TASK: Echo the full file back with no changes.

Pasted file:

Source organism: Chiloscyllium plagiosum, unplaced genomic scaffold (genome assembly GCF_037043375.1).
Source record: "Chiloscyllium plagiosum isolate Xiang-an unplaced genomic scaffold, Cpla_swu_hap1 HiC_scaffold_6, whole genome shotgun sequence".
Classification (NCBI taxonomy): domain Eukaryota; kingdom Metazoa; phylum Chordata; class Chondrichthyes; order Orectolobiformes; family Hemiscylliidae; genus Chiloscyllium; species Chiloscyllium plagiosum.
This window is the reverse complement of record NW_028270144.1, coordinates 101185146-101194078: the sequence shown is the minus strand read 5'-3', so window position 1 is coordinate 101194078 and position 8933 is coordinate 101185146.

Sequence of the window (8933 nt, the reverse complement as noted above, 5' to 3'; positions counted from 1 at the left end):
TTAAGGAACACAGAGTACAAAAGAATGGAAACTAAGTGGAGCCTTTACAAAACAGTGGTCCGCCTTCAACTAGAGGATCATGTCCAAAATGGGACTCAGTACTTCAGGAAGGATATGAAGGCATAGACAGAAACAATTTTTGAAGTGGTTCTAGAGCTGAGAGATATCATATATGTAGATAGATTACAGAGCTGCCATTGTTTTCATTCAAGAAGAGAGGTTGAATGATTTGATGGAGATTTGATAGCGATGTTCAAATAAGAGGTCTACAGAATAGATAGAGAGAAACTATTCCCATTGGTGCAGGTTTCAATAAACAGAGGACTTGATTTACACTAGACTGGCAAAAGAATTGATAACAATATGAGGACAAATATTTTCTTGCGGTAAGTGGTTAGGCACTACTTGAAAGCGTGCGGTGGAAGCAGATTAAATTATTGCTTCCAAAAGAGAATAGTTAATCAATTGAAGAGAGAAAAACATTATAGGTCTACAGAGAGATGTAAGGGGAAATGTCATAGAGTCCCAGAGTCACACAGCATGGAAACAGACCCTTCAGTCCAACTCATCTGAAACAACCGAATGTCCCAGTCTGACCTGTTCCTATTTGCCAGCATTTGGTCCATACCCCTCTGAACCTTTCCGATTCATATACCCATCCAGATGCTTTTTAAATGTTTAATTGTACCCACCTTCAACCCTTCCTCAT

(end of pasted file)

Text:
Source organism: Chiloscyllium plagiosum, unplaced genomic scaffold (genome assembly GCF_037043375.1).
Source record: "Chiloscyllium plagiosum isolate Xiang-an unplaced genomic scaffold, Cpla_swu_hap1 HiC_scaffold_6, whole genome shotgun sequence".
Classification (NCBI taxonomy): domain Eukaryota; kingdom Metazoa; phylum Chordata; class Chondrichthyes; order Orectolobiformes; family Hemiscylliidae; genus Chiloscyllium; species Chiloscyllium plagiosum.
This window is the reverse complement of record NW_028270144.1, coordinates 101185146-101194078: the sequence shown is the minus strand read 5'-3', so window position 1 is coordinate 101194078 and position 8933 is coordinate 101185146.

Sequence of the window (8933 nt, the reverse complement as noted above, 5' to 3'; positions counted from 1 at the left end):
TTAAGGAACACAGAGTACAAAAGAATGGAAACTAAGTGGAGCCTTTACAAAACAGTGGTCCGCCTTCAACTAGAGGATCATGTCCAAAATGGGACTCAGTACTTCAGGAAGGATATGAAGGCATAGACAGAAACAATTTTTGAAGTGGTTCTAGAGCTGAGAGATATCATATATGTAGATAGATTACAGAGCTGCCATTGTTTTCATTCAAGAAGAGAGGTTGAATGATTTGATGGAGATTTGATAGCGATGTTCAAATAAGAGGTCTACAGAATAGATAGAGAGAAACTATTCCCATTGGTGCAGGTTTCAATAAACAGAGGACTTGATTTACACTAGACTGGCAAAAGAATTGATAACAATATGAGGACAAATATTTTCTTGCGGTAAGTGGTTAGGCACTACTTGAAAGCGTGCGGTGGAAGCAGATTAAATTATTGCTTCCAAAAGAGAATAGTTAATCAATTGAAGAGAGAAAAACATTATAGGTCTACAGAGAGATGTAAGGGGAAATGTCATAGAGTCCCAGAGTCACACAGCATGGAAACAGACCCTTCAGTCCAACTCATCTGAAACAACCGAATGTCCCAGTCTGACCTGTTCCTATTTGCCAGCATTTGGTCCATACCCCTCTGAACCTTTCCGATTCATATACCCATCCAGATGCTTTTTAAATGTTTAATTGTACCCACCTTCAACCCTTCCTCAT